School of Medicine

Showing 1-10 of 11 Results

  • Lucia Aronica

    Lucia Aronica

    Postdoctoral Research Fellow, SCRDP/ Heart Disease Prevention

    Bio Nutrition today is slowly shifting from a one-size-fits-all approach to Personalized Nutrition, that is, personalized recommendations that take into account people?s unique physiological characteristics such as genes and lifestyle.

    I am leading the genetic and epigenetic analysis of the largest study ever undertaken in personalized nutrition on low carb vs. low fat diets ? the DIETFITS study by Prof Christopher Gardner. My primary goal is to understand how weight-loss affects gene activity through epigenetic modifications, and whether we can use these modifications to predict diet response for personalized weight-loss strategies.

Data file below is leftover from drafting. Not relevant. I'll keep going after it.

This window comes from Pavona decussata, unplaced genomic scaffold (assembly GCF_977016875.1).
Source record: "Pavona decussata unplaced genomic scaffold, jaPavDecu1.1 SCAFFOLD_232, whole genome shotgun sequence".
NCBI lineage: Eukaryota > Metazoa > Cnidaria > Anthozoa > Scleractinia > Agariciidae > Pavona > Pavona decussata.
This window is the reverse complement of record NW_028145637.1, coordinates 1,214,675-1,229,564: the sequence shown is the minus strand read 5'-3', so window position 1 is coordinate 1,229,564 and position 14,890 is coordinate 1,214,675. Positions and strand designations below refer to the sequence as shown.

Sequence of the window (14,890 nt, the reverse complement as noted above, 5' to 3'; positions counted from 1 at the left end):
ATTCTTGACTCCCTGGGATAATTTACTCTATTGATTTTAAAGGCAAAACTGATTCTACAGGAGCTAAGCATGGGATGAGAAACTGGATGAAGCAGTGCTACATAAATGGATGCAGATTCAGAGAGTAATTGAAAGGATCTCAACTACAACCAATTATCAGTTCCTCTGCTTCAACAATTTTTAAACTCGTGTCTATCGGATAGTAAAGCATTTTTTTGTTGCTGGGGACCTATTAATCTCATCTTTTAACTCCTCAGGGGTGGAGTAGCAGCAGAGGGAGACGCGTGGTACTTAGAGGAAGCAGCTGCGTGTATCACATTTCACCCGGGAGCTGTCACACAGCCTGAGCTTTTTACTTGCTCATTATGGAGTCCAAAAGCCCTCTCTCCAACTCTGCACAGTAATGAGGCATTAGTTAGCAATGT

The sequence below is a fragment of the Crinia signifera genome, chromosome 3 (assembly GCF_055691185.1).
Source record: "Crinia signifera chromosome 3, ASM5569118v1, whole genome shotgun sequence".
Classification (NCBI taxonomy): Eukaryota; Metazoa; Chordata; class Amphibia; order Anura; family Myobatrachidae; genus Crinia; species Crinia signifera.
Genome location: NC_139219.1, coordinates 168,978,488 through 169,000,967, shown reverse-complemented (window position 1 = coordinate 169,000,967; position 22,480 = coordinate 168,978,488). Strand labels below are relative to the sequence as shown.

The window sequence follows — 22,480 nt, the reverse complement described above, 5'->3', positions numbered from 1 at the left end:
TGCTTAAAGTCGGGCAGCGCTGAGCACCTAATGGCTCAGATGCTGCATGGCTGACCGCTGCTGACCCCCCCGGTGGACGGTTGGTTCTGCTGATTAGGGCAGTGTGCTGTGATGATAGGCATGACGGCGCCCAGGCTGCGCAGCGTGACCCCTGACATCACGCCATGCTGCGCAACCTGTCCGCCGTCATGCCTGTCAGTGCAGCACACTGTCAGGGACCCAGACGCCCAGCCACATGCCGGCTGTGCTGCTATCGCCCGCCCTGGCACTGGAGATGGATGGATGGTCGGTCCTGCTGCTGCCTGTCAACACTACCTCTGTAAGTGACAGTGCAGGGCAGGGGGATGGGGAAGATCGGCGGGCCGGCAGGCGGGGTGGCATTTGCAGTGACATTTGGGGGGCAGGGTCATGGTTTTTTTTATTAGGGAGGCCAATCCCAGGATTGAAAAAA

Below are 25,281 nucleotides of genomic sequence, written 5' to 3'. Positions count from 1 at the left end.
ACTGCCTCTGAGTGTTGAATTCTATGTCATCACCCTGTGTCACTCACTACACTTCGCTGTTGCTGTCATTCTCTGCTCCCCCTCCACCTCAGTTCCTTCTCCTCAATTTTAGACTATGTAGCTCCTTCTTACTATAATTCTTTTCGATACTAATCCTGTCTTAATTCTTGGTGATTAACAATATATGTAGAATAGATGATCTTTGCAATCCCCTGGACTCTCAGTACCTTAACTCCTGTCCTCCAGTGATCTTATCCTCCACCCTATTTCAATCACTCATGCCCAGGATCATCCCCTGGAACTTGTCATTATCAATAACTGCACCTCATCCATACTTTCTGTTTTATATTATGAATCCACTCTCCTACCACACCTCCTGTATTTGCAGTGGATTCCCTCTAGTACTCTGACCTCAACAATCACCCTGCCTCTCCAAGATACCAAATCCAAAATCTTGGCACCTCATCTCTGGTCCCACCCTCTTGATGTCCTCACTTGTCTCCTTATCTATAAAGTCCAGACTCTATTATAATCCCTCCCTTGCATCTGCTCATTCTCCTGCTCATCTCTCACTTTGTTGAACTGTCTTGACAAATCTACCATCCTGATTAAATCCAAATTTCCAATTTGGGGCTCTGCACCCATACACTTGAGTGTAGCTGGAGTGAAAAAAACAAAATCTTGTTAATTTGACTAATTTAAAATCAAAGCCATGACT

I am also a lecturer in Nutritional Genomics at Stanford Continuing Studies and the Stanford Center for Professional Development, and a seminar speaker in Personalized Nutrition for healthcare professionals and fitness coaches. An award-winning science communicator, I use creative forms of communication such as digital drawings to explain complex topics from the world of epigenetics and science. Finally, I serve as an advisor for personal genomics companies, self-tracking technology businesses, and companies interested in investing in precision health research.

    About Lucia?s research:

    Lucia?s teaching videos and media coverage articles:

  • Benjamin Chrisinger

    Benjamin Chrisinger